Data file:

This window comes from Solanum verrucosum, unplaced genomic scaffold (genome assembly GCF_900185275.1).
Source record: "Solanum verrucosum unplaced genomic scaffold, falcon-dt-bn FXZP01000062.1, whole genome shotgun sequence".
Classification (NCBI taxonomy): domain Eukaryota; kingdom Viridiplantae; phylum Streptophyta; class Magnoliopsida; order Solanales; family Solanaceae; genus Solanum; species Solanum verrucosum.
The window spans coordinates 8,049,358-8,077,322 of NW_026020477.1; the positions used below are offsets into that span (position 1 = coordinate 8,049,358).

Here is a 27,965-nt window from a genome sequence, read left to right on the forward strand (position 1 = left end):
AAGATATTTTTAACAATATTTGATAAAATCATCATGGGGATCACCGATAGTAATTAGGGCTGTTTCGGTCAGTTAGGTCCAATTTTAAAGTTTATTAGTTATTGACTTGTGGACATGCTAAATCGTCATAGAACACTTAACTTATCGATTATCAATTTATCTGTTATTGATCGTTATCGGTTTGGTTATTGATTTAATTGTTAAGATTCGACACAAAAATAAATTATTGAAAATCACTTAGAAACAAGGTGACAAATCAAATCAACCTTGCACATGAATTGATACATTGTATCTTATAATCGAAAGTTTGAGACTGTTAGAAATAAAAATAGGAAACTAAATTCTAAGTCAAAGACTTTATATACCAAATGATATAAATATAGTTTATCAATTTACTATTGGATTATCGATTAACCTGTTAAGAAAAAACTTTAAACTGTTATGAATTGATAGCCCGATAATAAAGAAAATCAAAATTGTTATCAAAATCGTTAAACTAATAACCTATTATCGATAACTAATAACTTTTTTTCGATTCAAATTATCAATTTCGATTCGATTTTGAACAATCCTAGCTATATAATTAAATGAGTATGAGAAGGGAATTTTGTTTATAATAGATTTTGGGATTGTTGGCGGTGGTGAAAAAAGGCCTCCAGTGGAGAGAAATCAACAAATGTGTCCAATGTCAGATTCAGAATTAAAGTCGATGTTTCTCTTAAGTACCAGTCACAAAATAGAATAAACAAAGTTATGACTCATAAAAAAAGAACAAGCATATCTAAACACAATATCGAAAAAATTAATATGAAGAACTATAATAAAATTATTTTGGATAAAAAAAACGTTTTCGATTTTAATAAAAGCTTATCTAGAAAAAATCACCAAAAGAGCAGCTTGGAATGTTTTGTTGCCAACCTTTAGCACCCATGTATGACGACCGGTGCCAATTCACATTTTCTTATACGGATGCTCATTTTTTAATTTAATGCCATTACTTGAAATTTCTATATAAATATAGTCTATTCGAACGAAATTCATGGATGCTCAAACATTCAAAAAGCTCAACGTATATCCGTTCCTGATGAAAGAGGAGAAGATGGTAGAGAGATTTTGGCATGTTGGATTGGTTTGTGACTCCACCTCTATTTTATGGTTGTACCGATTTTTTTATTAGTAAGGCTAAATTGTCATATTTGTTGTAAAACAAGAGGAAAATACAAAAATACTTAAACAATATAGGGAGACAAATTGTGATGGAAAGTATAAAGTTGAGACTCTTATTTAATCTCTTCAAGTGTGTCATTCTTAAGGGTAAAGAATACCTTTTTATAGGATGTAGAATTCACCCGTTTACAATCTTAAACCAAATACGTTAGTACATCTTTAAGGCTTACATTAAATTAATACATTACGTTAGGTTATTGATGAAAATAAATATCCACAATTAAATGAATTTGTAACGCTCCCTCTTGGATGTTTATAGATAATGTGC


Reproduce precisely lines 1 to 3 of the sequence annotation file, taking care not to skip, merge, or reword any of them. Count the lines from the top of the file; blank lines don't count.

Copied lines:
This window comes from Solanum verrucosum, unplaced genomic scaffold (genome assembly GCF_900185275.1).
Source record: "Solanum verrucosum unplaced genomic scaffold, falcon-dt-bn FXZP01000062.1, whole genome shotgun sequence".
Classification (NCBI taxonomy): domain Eukaryota; kingdom Viridiplantae; phylum Streptophyta; class Magnoliopsida; order Solanales; family Solanaceae; genus Solanum; species Solanum verrucosum.